Almost every woman has toiled before the mirror, trying desperately to look “professional.” In the corporate sphere the demands on women, and more challenging minority women, to adopt an ideal corporate appearance, which in most cases is the white male, remains. Especially when it comes to hairstyles. Yet the opposite is true in mainstream culture. Hairstyles that haven’t previously been embraced are now popping up everywhere, including the natural afro, the flat-top, defined curls and full-out frizz.
We’ve spotted said stunning styles in fashion shows like Prada, Burberry Prorsum and Celine, in mainstream music videos and on the red carpet by artists like Katy Perry and even on the Kardashians’ instagram.
But in schools and in the corporate world, it’s a no-go. “You’re talking about being polished and (having) interview skills and yet no one is addressing the fact that natural black hair has been traditionally seen as not polished on its own whether it’s well cared for or not,” Nakisha McNeal, a student at the GSU Robinson College of Business, told SaportaReport. “So basically it’s (the corporate environment) all about maintaining the Eurocentric standpoint.”
From Rachel Sakabo, who claimed she was fired from an upscale hotel after refusing to cut her locs, to the Rastafarian student who was punished at his school for keeping his locs, implicit bias constantly rears it’s ugly head when it comes to black hair.
If you don’t believe it, last year a federal appeals court maintained that it is OK to discriminate against traditionally black hairstyles, like locs.
Complainant, Chastity Jones, was getting ready to start a job with Catastrophe Management Solutions in Mobile, Alabama, in 2010, and claimed that the company discriminated against her because of her locs. Jones said that a white human resources manager told her that her locs were against company policy since they “tend to get messy.” After Jones refused to change her hairstyle, she claims her offer was withdrawn, she complained to the Equal Employment Opportunity Commission.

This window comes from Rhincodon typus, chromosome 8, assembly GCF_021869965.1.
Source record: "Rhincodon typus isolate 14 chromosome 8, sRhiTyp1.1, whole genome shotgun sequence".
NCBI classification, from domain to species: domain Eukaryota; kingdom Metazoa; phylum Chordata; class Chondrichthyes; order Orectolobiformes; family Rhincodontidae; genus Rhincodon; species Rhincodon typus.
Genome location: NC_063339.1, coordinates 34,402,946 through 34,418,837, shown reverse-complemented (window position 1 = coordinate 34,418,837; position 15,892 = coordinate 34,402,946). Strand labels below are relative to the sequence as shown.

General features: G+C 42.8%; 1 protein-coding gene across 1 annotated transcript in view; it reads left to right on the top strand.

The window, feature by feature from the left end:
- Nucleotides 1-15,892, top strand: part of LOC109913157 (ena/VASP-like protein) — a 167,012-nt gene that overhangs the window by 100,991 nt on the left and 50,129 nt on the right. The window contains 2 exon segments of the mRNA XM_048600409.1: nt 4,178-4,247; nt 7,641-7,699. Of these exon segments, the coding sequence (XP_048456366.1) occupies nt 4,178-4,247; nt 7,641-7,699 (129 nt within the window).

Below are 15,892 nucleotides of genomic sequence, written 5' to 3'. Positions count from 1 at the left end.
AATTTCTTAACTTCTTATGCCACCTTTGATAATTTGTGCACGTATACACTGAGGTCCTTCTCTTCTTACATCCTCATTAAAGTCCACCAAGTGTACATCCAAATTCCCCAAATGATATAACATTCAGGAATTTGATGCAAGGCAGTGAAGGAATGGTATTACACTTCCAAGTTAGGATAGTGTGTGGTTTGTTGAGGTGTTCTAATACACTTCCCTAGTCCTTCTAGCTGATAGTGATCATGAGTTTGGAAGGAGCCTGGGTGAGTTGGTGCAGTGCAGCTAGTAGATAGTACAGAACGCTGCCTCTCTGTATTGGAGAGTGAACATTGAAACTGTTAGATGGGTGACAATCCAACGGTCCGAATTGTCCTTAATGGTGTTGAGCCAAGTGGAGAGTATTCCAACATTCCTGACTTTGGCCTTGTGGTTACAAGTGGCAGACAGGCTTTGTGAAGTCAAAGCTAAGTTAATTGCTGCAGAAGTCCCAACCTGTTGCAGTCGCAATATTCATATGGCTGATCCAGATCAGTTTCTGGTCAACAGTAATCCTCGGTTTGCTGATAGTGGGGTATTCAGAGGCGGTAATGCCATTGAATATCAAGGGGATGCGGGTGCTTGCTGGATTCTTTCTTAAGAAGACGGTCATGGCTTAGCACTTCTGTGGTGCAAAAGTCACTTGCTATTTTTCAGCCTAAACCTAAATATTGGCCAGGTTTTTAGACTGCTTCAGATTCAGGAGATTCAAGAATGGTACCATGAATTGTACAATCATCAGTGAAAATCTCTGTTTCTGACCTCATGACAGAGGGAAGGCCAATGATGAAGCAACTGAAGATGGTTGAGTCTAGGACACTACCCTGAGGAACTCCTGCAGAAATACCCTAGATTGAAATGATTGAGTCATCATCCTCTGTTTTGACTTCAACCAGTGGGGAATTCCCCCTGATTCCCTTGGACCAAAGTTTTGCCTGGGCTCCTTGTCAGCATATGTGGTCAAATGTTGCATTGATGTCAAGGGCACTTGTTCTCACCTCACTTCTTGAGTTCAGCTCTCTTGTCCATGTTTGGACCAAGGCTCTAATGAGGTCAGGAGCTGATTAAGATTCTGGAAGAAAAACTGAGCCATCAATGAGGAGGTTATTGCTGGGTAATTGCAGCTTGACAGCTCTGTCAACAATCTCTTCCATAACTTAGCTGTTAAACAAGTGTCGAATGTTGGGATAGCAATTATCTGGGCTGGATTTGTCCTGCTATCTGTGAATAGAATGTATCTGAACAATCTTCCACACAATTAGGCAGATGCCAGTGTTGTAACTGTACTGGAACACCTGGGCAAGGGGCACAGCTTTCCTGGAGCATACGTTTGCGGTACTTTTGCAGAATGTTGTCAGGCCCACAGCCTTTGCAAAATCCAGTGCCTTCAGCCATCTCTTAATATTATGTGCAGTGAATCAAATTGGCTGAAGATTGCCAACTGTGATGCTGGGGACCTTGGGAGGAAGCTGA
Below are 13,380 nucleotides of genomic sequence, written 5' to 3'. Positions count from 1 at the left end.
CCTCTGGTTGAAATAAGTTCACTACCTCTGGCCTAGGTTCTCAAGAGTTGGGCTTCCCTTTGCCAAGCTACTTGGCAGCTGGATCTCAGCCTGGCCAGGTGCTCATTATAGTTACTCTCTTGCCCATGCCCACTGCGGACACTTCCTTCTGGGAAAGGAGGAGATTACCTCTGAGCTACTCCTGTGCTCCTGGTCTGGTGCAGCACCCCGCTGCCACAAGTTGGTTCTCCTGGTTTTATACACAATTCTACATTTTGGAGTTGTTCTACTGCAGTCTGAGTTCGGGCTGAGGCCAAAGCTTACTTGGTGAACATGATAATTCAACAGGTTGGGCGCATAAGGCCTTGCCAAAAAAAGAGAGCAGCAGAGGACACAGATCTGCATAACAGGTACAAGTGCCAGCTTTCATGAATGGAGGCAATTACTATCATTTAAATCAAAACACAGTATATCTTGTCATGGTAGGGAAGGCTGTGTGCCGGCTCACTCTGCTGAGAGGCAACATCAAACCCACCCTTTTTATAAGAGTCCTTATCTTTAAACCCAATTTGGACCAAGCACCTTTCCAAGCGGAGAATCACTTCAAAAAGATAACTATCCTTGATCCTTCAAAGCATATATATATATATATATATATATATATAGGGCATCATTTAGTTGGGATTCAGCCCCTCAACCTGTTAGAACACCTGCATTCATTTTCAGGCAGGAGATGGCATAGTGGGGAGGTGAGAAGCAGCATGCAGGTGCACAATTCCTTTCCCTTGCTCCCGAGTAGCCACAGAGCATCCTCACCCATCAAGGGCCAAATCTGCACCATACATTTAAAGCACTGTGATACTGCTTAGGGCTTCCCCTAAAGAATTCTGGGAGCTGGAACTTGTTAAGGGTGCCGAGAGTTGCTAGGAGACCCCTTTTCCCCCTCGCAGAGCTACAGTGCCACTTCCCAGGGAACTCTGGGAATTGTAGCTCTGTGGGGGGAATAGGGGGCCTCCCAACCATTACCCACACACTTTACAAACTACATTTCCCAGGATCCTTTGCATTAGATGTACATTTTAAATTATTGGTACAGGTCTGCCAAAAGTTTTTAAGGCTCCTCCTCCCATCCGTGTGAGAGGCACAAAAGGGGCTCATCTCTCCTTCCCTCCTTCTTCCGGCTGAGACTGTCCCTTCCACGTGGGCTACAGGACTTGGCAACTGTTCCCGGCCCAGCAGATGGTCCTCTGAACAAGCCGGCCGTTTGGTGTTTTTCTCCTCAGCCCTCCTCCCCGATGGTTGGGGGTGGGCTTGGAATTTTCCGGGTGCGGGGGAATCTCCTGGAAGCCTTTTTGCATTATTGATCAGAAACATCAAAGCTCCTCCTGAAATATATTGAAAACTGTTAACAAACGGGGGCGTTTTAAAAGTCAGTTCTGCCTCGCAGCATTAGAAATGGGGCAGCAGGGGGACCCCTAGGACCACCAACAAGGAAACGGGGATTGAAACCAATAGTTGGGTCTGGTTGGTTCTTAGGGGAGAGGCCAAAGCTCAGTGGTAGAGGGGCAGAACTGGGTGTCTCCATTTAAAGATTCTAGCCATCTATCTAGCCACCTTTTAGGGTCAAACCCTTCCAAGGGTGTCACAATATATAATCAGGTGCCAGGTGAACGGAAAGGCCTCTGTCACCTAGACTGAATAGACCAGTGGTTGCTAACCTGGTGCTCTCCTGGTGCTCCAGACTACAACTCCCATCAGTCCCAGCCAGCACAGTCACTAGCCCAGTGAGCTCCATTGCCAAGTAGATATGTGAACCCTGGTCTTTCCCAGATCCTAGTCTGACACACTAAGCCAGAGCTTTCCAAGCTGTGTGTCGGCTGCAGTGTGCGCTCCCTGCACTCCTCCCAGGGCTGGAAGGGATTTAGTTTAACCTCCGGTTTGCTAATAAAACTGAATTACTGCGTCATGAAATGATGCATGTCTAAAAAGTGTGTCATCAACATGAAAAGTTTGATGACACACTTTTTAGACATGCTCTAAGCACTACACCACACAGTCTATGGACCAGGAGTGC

A 3-0 ruling came down in a U.S. Circuit Court of Appeals which upheld the claim from a 2014 ruling that said racial discrimination had to be based on characteristics that didn’t change, and the hairstyle didn’t qualify as “immutable.”
“We recognize that the distinction between immutable and mutable characteristics of race can sometimes be a fine (and difficult) one, but it is a line that courts have drawn,” U.S. Circuit Judge Adalberto Jordan wrote for the most recent ruling. “So, for example, discrimination on the basis of black hair texture (an immutable characteristic) is prohibited by Title VII, while adverse action on the basis of black hairstyle (a mutable choice) is not.” In essence, traits in a person’s appearance that are tied to their culture but are otherwise changeable are not protected and can be used to deny job offers.
The problem with this ruling is society, often times, views what’s acceptable for black hair through a white lens so braids, locs and afros can be deemed “unkempt.”
And while more and more celebrities have adopted black hair styles in their faux form today, the style itself still has a dated stigma and skewed associations surrounding it — as we saw with the Giuliana Rancic and Zendaya controversy. But, contrary to popular belief, these hair styles are rooted in spiritual affiliations that date back thousands of years.
But for now it appears to be relegated strictly to the entertainment world.